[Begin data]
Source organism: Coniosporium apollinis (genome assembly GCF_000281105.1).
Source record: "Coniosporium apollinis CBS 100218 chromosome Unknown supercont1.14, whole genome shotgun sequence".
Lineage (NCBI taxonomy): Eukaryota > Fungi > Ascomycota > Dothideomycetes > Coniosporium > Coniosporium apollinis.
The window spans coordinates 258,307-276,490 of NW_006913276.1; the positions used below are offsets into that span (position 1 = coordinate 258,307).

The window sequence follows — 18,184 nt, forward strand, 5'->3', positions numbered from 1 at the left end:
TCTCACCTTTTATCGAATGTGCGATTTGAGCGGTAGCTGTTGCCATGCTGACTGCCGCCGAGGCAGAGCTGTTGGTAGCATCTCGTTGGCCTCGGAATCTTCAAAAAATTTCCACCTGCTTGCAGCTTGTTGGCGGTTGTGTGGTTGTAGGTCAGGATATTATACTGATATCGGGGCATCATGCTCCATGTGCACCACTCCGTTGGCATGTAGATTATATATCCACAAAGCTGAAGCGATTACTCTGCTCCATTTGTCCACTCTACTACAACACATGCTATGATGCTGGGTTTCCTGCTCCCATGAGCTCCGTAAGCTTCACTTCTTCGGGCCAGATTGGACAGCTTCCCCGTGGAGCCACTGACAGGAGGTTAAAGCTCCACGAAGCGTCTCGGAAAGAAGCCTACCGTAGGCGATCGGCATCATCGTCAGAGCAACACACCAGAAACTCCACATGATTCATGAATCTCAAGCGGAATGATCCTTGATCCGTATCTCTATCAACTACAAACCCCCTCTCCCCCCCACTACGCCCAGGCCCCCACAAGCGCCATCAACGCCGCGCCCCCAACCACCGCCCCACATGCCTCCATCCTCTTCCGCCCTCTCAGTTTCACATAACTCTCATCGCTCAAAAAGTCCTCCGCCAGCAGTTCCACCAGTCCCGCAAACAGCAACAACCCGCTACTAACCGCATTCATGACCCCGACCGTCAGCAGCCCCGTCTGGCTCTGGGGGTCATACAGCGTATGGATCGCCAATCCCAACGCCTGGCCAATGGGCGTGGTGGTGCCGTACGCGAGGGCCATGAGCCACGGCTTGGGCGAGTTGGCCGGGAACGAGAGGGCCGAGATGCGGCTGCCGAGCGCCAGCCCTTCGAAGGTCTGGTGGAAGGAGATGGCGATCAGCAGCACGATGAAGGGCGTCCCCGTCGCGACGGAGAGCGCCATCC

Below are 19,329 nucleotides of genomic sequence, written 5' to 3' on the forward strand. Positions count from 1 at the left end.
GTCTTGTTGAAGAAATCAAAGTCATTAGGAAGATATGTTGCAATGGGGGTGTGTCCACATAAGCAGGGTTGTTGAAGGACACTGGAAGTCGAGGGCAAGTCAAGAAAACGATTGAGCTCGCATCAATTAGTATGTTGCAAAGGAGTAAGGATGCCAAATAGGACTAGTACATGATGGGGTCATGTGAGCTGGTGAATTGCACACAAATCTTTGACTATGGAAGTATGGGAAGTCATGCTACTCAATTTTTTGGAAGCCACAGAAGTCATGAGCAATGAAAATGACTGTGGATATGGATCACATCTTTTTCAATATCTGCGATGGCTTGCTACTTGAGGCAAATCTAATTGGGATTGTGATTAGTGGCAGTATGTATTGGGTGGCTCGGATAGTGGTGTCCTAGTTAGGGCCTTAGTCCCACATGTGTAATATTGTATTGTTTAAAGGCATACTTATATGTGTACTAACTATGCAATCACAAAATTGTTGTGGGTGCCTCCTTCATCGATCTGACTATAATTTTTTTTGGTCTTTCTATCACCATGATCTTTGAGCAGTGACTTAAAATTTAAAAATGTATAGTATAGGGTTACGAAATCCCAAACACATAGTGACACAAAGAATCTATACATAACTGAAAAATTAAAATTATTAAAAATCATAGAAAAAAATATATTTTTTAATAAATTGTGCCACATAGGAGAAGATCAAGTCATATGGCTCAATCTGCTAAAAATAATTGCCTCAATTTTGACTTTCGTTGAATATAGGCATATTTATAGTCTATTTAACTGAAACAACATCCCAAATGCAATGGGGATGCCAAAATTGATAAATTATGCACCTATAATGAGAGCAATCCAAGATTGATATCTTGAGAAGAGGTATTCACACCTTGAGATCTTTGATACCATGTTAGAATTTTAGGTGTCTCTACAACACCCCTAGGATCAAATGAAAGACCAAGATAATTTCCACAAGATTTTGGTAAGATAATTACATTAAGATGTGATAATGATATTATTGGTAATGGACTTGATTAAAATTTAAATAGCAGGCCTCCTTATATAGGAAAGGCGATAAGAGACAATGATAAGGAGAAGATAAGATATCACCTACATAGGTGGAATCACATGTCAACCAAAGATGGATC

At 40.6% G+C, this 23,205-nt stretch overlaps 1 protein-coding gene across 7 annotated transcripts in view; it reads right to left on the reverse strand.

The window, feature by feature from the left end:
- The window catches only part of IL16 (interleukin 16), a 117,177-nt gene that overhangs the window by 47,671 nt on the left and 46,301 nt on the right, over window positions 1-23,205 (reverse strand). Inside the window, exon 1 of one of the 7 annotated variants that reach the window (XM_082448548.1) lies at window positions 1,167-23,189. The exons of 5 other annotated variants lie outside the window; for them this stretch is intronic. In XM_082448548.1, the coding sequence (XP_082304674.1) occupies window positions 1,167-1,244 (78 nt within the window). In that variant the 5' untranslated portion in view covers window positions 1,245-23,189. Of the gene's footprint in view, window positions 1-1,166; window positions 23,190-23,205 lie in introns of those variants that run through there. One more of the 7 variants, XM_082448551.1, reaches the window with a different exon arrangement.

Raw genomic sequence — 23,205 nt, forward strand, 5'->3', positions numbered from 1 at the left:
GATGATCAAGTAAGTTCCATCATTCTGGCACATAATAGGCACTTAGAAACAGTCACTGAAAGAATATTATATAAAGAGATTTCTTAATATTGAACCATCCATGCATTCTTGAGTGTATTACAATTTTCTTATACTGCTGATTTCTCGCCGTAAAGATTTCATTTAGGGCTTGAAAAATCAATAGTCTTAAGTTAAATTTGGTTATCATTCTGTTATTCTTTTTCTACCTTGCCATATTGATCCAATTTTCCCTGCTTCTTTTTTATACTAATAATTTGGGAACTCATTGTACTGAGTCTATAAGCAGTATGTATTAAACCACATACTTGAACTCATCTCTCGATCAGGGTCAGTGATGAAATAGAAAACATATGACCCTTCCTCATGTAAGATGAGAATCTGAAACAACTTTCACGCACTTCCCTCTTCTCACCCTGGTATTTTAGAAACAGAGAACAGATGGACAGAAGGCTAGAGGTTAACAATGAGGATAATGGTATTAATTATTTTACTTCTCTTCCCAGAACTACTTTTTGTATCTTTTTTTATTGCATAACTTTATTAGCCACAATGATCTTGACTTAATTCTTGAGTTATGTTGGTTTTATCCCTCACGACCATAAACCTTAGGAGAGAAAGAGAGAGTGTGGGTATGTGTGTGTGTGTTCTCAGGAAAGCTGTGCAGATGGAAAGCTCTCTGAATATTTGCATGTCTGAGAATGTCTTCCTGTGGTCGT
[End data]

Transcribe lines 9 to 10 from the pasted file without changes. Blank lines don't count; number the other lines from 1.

At 40.6% G+C, this 23,205-nt stretch overlaps 1 protein-coding gene across 7 annotated transcripts in view; it reads right to left on the reverse strand.

The window, feature by feature from the left end: